10 October 2005

Career Considerations

Ever since I considered the idea of becoming a rabbi, I thought, "Duh, a pulpit rabbi." However, from the time of my interview with Rabbi Linzer (ראש ישיבה של יח"ת), the head of our school, who suggested me possibly becoming a Hillel rabbi, I have kind of played with that thought, but mainly thought about pulpit.
My experiences over the past year, particularly, but also the previous half year, have been swaying me to a critical and what I call a truth-seeking approach to Judaism (and, for that matter, Jewish texts). Thus, numerous times over the past year at school, my fellow students have suggested academia for me or, at least called me academic, as well as my gemara rebbe. However, what I find funny, is that calling me an academic is errant. I don't personally mind such labelling, actually, though I do prefer the label 'critical', I just find it offensive to real academics. They would take one look at me and laugh, as I have no - and I do mean none whatsoever - academic training in Jewish texts (yeah, I know I have a BA in Jewish Studies, but that's undergrad, and it was different). Case in point, in class, just before the October/holiday break, our class was reading a סוגיא, when I stood for a different parsing of the text, than was popularly held in class. Not that there was any conclusion who "won," though my approach was termed 'academic,' my roommate from last year, who is close to completing his MA in Talmud at Revel and is a classmate of mine, showed me how academics would have read it a little bit differently. Basically, it was about how we read the editorship of the gemarra into it....
Anyways, so that's school. When I was planning on going up to CT and preparing a couple of derashos for RH, I was trying to think up of דברי תורה. The problem was that I wasn't used to preparing cutesy DT, rather, I was used to coming up with more critical reads, etc. It was a little tough. I came out of my RH experience leaning more toward probably becoming a Hillel rabbi rather than a pulpit rabbi, but we'll see....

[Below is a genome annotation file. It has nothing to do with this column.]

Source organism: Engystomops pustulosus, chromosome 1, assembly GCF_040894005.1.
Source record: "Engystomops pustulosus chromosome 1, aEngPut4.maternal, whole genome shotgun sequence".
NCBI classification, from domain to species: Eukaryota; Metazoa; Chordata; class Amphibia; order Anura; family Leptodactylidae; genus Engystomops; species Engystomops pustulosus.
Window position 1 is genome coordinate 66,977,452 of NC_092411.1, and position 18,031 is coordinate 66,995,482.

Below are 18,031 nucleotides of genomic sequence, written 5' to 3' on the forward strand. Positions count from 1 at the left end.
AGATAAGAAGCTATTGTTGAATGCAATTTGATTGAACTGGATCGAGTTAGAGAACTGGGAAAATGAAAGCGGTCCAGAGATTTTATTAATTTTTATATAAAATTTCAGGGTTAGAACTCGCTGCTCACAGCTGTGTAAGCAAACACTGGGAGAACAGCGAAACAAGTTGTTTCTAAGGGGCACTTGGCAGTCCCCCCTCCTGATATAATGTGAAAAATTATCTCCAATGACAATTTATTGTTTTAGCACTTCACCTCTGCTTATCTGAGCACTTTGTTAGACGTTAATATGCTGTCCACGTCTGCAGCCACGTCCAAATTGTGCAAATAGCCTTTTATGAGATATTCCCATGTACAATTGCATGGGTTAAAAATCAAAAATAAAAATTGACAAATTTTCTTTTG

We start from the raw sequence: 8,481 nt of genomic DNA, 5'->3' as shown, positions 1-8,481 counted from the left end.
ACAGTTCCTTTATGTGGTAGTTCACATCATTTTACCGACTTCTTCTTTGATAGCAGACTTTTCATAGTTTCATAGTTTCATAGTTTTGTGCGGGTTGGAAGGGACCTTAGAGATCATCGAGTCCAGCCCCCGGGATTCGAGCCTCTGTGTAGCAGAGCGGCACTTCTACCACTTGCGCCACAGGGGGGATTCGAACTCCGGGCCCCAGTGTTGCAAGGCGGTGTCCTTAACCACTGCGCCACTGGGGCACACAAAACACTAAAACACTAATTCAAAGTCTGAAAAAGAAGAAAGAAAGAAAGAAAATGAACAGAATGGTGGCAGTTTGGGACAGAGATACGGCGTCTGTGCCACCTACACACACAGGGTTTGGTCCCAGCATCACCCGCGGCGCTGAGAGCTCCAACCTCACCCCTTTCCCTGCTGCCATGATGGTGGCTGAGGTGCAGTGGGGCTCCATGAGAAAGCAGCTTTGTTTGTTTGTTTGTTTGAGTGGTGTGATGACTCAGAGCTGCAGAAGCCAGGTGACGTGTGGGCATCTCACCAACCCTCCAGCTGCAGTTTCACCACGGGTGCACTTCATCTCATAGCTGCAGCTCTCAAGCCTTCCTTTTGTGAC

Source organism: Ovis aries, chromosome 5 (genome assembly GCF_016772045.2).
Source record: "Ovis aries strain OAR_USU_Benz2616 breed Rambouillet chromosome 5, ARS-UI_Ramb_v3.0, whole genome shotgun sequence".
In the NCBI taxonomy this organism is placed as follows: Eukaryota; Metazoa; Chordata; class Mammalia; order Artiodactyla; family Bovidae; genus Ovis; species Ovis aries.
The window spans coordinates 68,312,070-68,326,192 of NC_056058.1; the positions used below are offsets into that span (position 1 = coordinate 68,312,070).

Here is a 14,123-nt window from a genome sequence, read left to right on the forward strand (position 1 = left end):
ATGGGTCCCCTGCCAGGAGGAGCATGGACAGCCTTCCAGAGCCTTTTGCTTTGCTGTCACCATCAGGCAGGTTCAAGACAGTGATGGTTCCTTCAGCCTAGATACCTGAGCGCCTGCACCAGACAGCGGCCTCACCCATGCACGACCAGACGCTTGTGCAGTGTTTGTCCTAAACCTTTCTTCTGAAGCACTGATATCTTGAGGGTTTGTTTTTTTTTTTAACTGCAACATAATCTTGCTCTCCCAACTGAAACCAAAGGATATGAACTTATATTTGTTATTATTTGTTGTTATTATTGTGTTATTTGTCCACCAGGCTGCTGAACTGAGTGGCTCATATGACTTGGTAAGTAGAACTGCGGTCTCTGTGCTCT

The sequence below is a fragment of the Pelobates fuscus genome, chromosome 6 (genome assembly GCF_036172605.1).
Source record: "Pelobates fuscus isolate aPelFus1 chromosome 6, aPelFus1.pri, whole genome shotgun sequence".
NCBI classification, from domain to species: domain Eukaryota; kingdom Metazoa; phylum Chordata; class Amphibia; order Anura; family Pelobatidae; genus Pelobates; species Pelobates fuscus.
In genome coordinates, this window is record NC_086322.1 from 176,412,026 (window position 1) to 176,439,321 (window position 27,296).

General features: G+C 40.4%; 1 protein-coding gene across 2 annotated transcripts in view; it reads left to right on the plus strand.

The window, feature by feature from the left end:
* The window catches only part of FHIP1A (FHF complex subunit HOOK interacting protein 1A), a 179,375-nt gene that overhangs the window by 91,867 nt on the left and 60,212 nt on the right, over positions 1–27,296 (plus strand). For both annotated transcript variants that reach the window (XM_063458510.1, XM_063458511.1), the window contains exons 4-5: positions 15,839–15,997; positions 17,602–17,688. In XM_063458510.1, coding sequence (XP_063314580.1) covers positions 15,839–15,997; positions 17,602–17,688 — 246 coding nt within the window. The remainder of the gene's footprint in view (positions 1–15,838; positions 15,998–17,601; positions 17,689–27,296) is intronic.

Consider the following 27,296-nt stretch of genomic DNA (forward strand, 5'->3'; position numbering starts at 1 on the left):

9 comments:

Jewminican said...

explain hillel rabbi vs. pulpit rabbi for newbie.

Drew_Kaplan said...

K, A Hillel rabbi works as a rabbi and/or administrator at a Hillel house ona college campus, working with the students. A pulpit rabbi works at a shul, working with his congregants, the community, and more.
That's a brief intro answer, though there's sooooo much more.
Some more reasons why Hillel rabbi would be good for me, is I wouldn't have to wake up so early, wouldn't have to wear such fancy stuff all the time, would be able to just answer general Jewish questions, and would be able to work in a pluralistic environment, though that last one can be a toughy as an ortho.

nysarah said...

i vote hillel rabbi (if i can have a vote lol) from the little that i know of you i think you would really be amazing at it.. i think college kids would really be able to talk to you and stuff.

Drew_Kaplan said...

Sarah, Thank you very much (and for checking out my blog).

Jewminican said...

I love working with kids and it is really fun talking to them about anything so I think being a Hillel rabbi sounds cool. Now, stop being lazy, Yom Kippur ended LAST NIGHT, where is the update to your blog?

uncle moishy said...

Strictly from the POV of your own comfort level, I invoke the real estate mantra: Location, Location, Location!

In other words, I think you could enjoy either Hillel or pulpit, but it all depends where.

On the plus side for the Hillel option, regardless of location, is my observation from when I was in college/gradschool (not so long ago), that working on campus makes you feel young, no matter how old you actually are.

DaveInOhio said...

Either way, don't stay in the NY area, or anywhere in the "megalopolis" as my wife and I call the Boston/NY/Washington corridor. We need YCT grads out in places like here (the Midwest) or other small communities around North America. We actually live in your hometown of Columbus - moved here from NY last year. I even started a yahoogroups list (www.movingonout.org) when we were looking for a place to live with a shul that had at least a hint of an "Open Orthodox" feel. There's at least some of that at the Main Street Shul (torat-emet.org) where we daven.

DaveInOhio said...

If you become a Hillel Rabbi and start a HIR style minyan on campus, you may actually get non-students who are attracted to the feel and תפילה in the minyan and it may grow enough to become a permanant minyan. It's a more organic way to become a pulpit rav anyway.

Drew_Kaplan said...

Don't worry, I have NO intentions in staying on the east coast. I hear that about getting out there - I plan on it, whether it's to Florida or back to the midwest or whatever. Thanks for pointing out that link of movingonout - I will look at it. I agree that Main Street Shul definitely is the most YCT-like shul in Columbus (Beth Jacob being more YUish and Ahavas Shalom being more to the right). Welcome to Columbus.
Thanks for the latter suggestion.